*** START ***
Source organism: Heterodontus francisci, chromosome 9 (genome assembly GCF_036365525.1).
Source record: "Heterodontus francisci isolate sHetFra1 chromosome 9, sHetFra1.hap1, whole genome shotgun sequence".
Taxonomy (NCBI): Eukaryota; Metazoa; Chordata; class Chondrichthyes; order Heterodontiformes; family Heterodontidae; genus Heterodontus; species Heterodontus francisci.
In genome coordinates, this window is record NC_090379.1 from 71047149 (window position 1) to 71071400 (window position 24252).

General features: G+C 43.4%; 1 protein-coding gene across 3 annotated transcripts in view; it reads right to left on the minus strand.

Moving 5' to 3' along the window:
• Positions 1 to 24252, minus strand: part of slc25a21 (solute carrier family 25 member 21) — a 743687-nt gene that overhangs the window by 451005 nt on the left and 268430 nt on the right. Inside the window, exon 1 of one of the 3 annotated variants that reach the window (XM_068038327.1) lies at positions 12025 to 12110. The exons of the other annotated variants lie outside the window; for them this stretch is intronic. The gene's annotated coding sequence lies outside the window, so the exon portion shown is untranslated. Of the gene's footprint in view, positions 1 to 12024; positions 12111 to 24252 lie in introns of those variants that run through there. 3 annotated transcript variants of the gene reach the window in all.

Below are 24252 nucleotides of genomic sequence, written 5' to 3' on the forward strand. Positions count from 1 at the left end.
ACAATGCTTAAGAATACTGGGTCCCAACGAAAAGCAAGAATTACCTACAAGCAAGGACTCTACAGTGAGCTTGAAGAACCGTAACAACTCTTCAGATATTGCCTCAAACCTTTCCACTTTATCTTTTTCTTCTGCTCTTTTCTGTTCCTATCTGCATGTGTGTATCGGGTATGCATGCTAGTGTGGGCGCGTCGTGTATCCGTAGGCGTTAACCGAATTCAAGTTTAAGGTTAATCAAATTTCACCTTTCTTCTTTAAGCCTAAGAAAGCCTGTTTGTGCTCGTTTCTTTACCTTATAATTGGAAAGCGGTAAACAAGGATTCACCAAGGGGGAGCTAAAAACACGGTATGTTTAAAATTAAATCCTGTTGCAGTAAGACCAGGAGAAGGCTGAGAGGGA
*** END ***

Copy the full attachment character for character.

Source organism: Heterodontus francisci, chromosome 9 (genome assembly GCF_036365525.1).
Source record: "Heterodontus francisci isolate sHetFra1 chromosome 9, sHetFra1.hap1, whole genome shotgun sequence".
Taxonomy (NCBI): Eukaryota; Metazoa; Chordata; class Chondrichthyes; order Heterodontiformes; family Heterodontidae; genus Heterodontus; species Heterodontus francisci.
In genome coordinates, this window is record NC_090379.1 from 71047149 (window position 1) to 71071400 (window position 24252).

General features: G+C 43.4%; 1 protein-coding gene across 3 annotated transcripts in view; it reads right to left on the minus strand.

Moving 5' to 3' along the window:
• Positions 1 to 24252, minus strand: part of slc25a21 (solute carrier family 25 member 21) — a 743687-nt gene that overhangs the window by 451005 nt on the left and 268430 nt on the right. Inside the window, exon 1 of one of the 3 annotated variants that reach the window (XM_068038327.1) lies at positions 12025 to 12110. The exons of the other annotated variants lie outside the window; for them this stretch is intronic. The gene's annotated coding sequence lies outside the window, so the exon portion shown is untranslated. Of the gene's footprint in view, positions 1 to 12024; positions 12111 to 24252 lie in introns of those variants that run through there. 3 annotated transcript variants of the gene reach the window in all.

Below are 24252 nucleotides of genomic sequence, written 5' to 3' on the forward strand. Positions count from 1 at the left end.
ACAATGCTTAAGAATACTGGGTCCCAACGAAAAGCAAGAATTACCTACAAGCAAGGACTCTACAGTGAGCTTGAAGAACCGTAACAACTCTTCAGATATTGCCTCAAACCTTTCCACTTTATCTTTTTCTTCTGCTCTTTTCTGTTCCTATCTGCATGTGTGTATCGGGTATGCATGCTAGTGTGGGCGCGTCGTGTATCCGTAGGCGTTAACCGAATTCAAGTTTAAGGTTAATCAAATTTCACCTTTCTTCTTTAAGCCTAAGAAAGCCTGTTTGTGCTCGTTTCTTTACCTTATAATTGGAAAGCGGTAAACAAGGATTCACCAAGGGGGAGCTAAAAACACGGTATGTTTAAAATTAAATCCTGTTGCAGTAAGACCAGGAGAAGGCTGAGAGGGA